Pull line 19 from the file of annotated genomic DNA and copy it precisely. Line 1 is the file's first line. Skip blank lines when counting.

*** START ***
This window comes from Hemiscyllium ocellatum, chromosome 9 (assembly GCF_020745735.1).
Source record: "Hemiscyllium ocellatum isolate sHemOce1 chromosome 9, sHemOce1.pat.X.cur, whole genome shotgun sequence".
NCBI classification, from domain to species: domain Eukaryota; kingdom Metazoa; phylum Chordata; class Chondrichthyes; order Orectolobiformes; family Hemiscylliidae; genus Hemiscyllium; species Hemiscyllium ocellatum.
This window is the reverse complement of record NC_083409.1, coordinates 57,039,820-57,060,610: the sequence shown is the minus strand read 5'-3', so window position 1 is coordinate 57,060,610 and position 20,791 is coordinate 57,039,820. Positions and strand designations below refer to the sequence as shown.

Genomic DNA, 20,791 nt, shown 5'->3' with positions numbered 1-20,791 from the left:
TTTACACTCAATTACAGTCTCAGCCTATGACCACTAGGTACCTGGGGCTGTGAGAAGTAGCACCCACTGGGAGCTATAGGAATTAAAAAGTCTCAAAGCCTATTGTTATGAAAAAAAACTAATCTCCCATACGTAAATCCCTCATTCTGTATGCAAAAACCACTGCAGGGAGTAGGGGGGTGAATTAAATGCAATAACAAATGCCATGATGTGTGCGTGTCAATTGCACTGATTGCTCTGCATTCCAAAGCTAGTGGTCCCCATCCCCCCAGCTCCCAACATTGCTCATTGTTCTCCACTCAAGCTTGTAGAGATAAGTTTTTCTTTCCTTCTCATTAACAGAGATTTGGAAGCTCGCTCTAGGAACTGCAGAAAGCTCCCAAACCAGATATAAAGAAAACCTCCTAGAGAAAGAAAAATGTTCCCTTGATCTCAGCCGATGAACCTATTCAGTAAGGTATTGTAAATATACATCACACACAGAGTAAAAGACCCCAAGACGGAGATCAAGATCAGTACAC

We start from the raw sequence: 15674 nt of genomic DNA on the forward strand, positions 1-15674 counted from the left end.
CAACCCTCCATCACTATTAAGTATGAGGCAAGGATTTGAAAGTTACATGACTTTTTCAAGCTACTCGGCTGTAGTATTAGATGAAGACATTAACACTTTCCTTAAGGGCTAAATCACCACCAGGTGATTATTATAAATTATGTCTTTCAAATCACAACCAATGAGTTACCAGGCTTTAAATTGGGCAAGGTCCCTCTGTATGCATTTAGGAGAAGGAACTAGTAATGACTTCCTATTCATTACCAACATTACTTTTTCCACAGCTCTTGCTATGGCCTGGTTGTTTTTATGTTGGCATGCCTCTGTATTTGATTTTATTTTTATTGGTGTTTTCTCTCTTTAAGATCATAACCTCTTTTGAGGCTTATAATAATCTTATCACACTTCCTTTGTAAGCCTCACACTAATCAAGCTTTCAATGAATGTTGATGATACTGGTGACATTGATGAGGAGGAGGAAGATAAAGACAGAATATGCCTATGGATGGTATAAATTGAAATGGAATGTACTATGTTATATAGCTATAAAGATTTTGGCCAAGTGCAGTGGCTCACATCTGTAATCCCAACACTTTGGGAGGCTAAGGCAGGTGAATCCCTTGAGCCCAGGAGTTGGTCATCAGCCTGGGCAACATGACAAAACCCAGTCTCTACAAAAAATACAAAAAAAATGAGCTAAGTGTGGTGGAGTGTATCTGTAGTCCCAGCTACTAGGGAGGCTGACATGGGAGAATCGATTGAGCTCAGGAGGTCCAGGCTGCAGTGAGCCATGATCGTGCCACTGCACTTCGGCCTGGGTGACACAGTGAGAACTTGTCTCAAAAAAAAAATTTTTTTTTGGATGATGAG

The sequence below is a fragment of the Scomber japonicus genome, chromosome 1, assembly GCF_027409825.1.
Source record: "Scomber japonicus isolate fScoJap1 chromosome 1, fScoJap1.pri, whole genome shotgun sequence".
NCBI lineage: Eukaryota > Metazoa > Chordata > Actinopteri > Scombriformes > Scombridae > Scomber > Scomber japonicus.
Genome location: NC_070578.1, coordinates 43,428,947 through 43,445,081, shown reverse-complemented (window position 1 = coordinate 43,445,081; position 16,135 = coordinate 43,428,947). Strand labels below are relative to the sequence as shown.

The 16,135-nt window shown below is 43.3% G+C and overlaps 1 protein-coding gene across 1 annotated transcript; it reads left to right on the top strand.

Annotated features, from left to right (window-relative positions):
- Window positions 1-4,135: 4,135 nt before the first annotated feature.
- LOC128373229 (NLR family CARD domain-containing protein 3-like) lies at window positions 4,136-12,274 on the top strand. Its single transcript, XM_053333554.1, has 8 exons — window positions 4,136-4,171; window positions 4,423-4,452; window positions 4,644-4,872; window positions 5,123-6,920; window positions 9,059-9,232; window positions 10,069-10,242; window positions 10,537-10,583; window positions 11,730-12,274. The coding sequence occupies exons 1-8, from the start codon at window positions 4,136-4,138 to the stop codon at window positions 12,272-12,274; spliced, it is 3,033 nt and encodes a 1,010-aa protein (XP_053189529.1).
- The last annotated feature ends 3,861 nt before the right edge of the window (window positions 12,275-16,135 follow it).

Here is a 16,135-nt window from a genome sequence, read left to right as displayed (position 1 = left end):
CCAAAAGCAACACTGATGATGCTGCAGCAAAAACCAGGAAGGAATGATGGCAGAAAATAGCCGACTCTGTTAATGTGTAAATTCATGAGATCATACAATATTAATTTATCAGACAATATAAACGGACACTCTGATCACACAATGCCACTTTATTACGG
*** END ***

CCAAAAGCAACACTGATGATGCTGCAGCAAAAACCAGGAAGGAATGATGGCAGAAAATAGCCGACTCTGTTAATGTGTAAATTCATGAGATCATACAATATTAATTTATCAGACAATATAAACGGACACTCTGATCACACAATGCCACTTTATTACGG